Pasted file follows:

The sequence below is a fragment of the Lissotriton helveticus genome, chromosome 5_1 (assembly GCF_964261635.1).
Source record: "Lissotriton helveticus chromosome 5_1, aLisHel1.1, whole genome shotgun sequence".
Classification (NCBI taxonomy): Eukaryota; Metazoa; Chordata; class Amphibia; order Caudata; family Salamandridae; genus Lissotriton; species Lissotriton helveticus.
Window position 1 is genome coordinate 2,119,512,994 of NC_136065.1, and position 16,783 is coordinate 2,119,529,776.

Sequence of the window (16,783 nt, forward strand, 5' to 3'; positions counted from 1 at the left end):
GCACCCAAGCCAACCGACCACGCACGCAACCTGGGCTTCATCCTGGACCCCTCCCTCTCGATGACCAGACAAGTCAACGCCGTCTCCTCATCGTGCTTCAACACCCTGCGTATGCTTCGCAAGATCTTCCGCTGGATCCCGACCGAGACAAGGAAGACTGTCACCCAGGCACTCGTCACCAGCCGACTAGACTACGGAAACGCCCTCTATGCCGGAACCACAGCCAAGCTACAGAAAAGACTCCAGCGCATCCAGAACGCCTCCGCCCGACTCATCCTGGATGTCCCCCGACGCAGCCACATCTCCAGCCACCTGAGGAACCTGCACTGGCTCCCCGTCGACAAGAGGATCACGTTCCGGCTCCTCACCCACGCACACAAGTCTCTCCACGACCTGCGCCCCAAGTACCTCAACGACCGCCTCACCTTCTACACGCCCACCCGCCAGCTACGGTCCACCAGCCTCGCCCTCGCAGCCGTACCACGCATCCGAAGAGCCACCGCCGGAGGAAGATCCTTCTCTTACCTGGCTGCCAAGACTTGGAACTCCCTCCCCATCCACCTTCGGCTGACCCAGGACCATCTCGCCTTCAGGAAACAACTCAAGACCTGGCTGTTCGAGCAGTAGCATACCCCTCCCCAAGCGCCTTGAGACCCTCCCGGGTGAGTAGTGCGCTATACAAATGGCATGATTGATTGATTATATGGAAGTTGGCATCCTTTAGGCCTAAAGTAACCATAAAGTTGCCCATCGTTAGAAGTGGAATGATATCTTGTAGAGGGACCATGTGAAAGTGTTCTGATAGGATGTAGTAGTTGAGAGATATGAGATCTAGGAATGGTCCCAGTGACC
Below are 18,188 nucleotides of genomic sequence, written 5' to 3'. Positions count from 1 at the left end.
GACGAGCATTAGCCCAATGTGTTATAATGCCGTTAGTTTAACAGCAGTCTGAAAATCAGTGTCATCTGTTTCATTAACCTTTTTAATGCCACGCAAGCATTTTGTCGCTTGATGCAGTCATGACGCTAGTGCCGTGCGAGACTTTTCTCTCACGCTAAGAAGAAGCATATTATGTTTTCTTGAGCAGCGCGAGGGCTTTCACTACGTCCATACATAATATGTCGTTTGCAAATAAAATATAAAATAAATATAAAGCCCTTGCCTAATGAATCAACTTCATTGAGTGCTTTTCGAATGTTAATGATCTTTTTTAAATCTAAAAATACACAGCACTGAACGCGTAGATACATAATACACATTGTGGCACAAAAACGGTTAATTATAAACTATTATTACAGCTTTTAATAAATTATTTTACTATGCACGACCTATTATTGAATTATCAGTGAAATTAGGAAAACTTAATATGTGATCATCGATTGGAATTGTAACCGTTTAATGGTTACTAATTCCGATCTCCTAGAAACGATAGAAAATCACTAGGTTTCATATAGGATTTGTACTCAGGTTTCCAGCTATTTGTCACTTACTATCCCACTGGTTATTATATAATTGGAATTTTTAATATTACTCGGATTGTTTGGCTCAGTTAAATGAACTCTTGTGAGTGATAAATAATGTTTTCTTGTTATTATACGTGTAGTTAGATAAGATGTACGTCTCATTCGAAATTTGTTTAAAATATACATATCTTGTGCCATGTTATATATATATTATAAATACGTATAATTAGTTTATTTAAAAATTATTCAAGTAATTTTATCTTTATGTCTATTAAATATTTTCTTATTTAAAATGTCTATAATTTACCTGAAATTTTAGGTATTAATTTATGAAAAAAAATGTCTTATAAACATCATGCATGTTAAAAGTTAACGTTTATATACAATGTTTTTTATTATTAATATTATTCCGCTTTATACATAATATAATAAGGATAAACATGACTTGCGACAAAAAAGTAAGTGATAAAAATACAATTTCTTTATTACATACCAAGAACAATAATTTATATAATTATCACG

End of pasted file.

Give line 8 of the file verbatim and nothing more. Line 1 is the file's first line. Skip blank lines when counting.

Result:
GACGAGCATTAGCCCAATGTGTTATAATGCCGTTAGTTTAACAGCAGTCTGAAAATCAGTGTCATCTGTTTCATTAACCTTTTTAATGCCACGCAAGCATTTTGTCGCTTGATGCAGTCATGACGCTAGTGCCGTGCGAGACTTTTCTCTCACGCTAAGAAGAAGCATATTATGTTTTCTTGAGCAGCGCGAGGGCTTTCACTACGTCCATACATAATATGTCGTTTGCAAATAAAATATAAAATAAATATAAAGCCCTTGCCTAATGAATCAACTTCATTGAGTGCTTTTCGAATGTTAATGATCTTTTTTAAATCTAAAAATACACAGCACTGAACGCGTAGATACATAATACACATTGTGGCACAAAAACGGTTAATTATAAACTATTATTACAGCTTTTAATAAATTATTTTACTATGCACGACCTATTATTGAATTATCAGTGAAATTAGGAAAACTTAATATGTGATCATCGATTGGAATTGTAACCGTTTAATGGTTACTAATTCCGATCTCCTAGAAACGATAGAAAATCACTAGGTTTCATATAGGATTTGTACTCAGGTTTCCAGCTATTTGTCACTTACTATCCCACTGGTTATTATATAATTGGAATTTTTAATATTACTCGGATTGTTTGGCTCAGTTAAATGAACTCTTGTGAGTGATAAATAATGTTTTCTTGTTATTATACGTGTAGTTAGATAAGATGTACGTCTCATTCGAAATTTGTTTAAAATATACATATCTTGTGCCATGTTATATATATATTATAAATACGTATAATTAGTTTATTTAAAAATTATTCAAGTAATTTTATCTTTATGTCTATTAAATATTTTCTTATTTAAAATGTCTATAATTTACCTGAAATTTTAGGTATTAATTTATGAAAAAAAATGTCTTATAAACATCATGCATGTTAAAAGTTAACGTTTATATACAATGTTTTTTATTATTAATATTATTCCGCTTTATACATAATATAATAAGGATAAACATGACTTGCGACAAAAAAGTAAGTGATAAAAATACAATTTCTTTATTACATACCAAGAACAATAATTTATATAATTATCACG